Well, well... several days ago I arrived safely at the next farm on my itinerary, in Castropignano (Castrum Expugnatum), Molise. Mario and Carmela have a bunch of sheep, maybe 200; I've taken them out to the meadows twice so far. This is real shepherding: strolling down tiny roads and turning onto overgrown dirt trails, the sheep strung out behind in a great white, rolling mass, or coming home at the end of the day along the "shortcut," a dry streambed, as thick fog settles over everything and you think that people will speak your name in whispered tones around campfires for centuries to come... looking out from the pastures, I can see the towns all around, perched on hilltops: Frosolone, Torella del Sannio, Castropignano itself. Today we went out along a stretch of tratturo, the system of transhumance trails that used to crisscross Italy, predating even the Samnites and Romans. Only in Molise are substantial sections of these ancient highways preserved, and even fewer of those are actually used for the movement of animals. I generally go out around noon and stay the whole afternoon, affording me the opportunity to do a lot of reading. It turns out by felicitous coincidence that Mario's father Pietro Borraro was Lucanian historian, so there are a lot of very interesting books to be found here. At the moment, though, I'm making my way through one of the books I recently purchased, Safinim -- actually the acts of a convention held in 1992 on the Samnites and the Table of Agnone.
I bought it at the archaeological museum in Isernia three days ago. When I left Giovanni's farm, I took the train from Boiano to Isernia, the ancient Aesernia, and checked out the museum. Their claim to fame seems to be the so-called Homo aeserniensis, although no human remains have been found -- only evidence of a 400,000-year-old human encampment, with elephant, rhinoceros, hippopotamus, and lion bones, along with other less exotic things. I much preferred the lapidary section, where there are housed many fine inscriptions and some fabulous relief sculpture, including a bit of a funerary monument decorated with a naval battle. (Pictures from the last several months should be appearing over the next week or so... ) I saw some other ancient traces around the town: the cathedral is built directly over the foundation of a Roman temple, for instance.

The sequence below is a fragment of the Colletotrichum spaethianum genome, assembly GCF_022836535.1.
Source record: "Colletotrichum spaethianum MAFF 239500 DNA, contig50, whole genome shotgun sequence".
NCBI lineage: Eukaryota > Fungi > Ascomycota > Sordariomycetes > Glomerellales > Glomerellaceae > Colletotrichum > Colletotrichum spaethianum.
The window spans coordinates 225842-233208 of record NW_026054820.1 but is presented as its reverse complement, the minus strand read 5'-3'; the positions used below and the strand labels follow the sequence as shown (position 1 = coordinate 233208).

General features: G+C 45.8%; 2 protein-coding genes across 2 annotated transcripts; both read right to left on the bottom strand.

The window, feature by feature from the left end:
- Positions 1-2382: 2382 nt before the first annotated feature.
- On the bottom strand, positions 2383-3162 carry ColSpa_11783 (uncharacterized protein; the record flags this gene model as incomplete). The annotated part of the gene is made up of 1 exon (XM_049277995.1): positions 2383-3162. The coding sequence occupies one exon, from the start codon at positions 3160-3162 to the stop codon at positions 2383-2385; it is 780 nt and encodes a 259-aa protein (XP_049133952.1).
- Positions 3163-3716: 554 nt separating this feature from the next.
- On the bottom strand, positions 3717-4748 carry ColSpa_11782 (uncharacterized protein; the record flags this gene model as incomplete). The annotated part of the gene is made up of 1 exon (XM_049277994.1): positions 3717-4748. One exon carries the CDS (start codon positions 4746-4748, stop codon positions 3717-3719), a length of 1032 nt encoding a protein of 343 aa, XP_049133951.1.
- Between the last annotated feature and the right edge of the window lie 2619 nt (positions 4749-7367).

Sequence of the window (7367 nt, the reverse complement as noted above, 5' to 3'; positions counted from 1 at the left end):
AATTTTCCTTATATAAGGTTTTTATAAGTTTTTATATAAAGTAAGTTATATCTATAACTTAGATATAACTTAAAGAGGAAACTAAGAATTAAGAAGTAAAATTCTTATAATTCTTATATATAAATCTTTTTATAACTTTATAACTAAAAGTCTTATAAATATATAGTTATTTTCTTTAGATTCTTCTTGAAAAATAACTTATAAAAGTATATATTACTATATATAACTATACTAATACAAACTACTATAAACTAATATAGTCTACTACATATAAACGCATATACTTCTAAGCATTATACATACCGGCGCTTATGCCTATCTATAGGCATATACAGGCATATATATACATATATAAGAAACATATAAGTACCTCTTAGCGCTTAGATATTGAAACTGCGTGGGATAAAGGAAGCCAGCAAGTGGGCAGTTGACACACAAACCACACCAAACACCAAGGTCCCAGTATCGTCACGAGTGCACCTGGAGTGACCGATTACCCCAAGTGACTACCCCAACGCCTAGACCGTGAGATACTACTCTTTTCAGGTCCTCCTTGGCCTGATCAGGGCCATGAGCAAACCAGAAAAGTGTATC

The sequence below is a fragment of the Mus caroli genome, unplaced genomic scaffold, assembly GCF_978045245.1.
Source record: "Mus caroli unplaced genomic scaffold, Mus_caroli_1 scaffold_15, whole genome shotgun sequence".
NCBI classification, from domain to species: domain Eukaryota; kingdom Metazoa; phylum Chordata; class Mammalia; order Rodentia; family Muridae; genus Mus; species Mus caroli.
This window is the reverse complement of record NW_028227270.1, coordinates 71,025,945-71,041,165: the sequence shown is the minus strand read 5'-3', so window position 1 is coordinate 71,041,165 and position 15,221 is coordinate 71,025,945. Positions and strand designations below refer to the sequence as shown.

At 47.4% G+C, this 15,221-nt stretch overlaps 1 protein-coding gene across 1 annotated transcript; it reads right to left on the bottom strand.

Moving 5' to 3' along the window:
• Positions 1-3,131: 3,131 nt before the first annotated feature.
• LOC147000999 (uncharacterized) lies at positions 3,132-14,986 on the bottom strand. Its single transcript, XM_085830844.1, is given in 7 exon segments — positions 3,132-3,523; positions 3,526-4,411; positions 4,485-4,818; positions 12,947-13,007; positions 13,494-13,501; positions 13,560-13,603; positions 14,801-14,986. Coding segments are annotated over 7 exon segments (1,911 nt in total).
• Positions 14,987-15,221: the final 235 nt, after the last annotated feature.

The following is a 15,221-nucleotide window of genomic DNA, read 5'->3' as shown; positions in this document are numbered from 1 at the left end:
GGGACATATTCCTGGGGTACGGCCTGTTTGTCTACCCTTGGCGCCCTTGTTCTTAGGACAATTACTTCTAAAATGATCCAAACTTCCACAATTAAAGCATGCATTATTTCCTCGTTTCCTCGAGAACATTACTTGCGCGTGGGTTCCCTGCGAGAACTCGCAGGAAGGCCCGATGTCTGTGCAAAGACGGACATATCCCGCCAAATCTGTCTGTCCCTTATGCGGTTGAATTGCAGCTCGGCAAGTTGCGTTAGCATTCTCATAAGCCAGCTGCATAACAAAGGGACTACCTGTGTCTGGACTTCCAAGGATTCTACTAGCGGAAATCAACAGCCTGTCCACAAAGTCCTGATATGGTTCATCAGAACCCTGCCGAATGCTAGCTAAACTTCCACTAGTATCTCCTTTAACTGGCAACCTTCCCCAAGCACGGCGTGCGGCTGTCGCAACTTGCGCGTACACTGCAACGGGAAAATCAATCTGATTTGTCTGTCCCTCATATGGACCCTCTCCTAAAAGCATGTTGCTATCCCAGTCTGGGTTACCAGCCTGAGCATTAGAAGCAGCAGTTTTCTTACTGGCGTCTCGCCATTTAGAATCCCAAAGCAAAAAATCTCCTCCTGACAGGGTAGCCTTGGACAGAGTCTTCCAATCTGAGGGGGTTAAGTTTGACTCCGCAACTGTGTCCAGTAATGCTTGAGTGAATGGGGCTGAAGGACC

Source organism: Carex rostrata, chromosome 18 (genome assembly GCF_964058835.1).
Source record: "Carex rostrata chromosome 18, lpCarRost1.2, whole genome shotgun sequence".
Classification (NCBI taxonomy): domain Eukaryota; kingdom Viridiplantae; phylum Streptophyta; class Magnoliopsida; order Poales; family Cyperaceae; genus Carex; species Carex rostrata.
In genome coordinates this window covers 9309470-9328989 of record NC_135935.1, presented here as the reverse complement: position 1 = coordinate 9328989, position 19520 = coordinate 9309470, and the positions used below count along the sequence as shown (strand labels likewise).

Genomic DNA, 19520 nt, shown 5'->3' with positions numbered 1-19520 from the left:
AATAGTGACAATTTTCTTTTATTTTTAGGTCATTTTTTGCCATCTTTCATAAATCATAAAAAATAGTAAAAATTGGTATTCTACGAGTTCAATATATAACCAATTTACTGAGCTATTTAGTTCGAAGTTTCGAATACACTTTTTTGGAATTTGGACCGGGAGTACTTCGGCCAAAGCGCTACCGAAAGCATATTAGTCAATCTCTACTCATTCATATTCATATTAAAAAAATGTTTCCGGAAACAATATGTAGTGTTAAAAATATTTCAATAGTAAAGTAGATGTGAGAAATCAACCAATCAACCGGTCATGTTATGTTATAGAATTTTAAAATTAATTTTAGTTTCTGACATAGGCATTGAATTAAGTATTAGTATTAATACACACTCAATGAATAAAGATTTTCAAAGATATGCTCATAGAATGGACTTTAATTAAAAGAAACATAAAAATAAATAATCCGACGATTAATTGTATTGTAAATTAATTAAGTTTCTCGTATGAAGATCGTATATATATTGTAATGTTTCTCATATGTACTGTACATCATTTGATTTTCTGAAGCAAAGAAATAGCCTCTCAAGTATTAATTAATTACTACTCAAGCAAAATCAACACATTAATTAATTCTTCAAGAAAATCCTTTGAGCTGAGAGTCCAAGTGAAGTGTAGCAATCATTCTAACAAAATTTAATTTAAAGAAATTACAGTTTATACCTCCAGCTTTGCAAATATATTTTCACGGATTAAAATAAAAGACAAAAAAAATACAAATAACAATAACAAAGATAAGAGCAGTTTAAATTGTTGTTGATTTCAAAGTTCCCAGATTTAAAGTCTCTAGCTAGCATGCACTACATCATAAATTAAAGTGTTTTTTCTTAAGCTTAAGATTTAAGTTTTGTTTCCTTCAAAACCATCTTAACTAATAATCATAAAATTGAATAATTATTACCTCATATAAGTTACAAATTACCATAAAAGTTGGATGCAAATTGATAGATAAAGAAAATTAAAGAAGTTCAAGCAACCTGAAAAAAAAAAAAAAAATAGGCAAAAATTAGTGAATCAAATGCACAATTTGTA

Later that day I took the train to Venafro, ancient Venafrum, but I have to say it left me disappointed, at least coming from Isernia. The museum had a no photography policy, but there truthfully wasn't all that much to photograph in the first place. Just a couple of inscriptions (besides a nice big one on the regulation of aqueducts), plus many fragments of frescos, which, although nice enough, weren't spectacular. I guess I've grown picky when it comes to antiquities. There is more to say, but for now it's time to sleep. A hundred thank-yous to all of my correspondents, keeping me informed via letters and e-mail.